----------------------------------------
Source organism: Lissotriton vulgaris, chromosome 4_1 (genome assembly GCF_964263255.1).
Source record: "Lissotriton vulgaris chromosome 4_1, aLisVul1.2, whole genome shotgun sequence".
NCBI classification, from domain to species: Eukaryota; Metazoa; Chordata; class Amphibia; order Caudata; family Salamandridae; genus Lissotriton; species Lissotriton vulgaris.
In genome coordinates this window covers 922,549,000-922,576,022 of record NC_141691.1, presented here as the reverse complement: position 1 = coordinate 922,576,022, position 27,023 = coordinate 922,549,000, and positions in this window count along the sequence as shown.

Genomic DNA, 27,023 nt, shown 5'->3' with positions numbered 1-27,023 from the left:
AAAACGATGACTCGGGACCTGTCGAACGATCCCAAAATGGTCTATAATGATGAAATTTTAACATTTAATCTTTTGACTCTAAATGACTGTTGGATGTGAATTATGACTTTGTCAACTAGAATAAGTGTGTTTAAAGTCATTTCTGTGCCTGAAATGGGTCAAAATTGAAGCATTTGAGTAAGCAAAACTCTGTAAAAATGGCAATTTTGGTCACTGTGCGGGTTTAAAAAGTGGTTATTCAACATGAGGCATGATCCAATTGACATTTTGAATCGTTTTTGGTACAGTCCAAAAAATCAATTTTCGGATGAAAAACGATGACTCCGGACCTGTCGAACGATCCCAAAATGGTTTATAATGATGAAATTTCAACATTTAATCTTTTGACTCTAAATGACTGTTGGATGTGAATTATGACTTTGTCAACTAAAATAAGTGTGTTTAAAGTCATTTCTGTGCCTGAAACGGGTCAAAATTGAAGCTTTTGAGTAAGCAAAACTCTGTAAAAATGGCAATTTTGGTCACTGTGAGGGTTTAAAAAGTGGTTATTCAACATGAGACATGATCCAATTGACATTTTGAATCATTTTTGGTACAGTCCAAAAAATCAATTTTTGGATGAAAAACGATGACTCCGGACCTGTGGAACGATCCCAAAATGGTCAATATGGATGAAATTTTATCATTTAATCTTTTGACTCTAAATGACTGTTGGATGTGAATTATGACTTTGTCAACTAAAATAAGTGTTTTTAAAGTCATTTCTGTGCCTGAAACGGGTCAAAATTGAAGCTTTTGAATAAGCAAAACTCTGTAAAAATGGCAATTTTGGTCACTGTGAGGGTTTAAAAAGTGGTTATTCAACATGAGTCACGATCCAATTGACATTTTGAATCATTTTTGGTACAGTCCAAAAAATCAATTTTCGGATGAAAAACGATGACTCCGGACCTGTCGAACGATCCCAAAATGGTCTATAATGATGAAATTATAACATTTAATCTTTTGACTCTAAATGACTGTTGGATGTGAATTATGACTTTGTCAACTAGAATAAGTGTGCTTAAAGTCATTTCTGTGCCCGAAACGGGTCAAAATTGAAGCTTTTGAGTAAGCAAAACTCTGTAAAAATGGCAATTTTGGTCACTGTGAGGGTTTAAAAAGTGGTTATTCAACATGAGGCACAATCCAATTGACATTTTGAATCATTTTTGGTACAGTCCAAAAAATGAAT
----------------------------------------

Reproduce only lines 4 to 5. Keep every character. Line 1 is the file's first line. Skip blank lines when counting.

In genome coordinates this window covers 922,549,000-922,576,022 of record NC_141691.1, presented here as the reverse complement: position 1 = coordinate 922,576,022, position 27,023 = coordinate 922,549,000, and positions in this window count along the sequence as shown.

Genomic DNA, 27,023 nt, shown 5'->3' with positions numbered 1-27,023 from the left: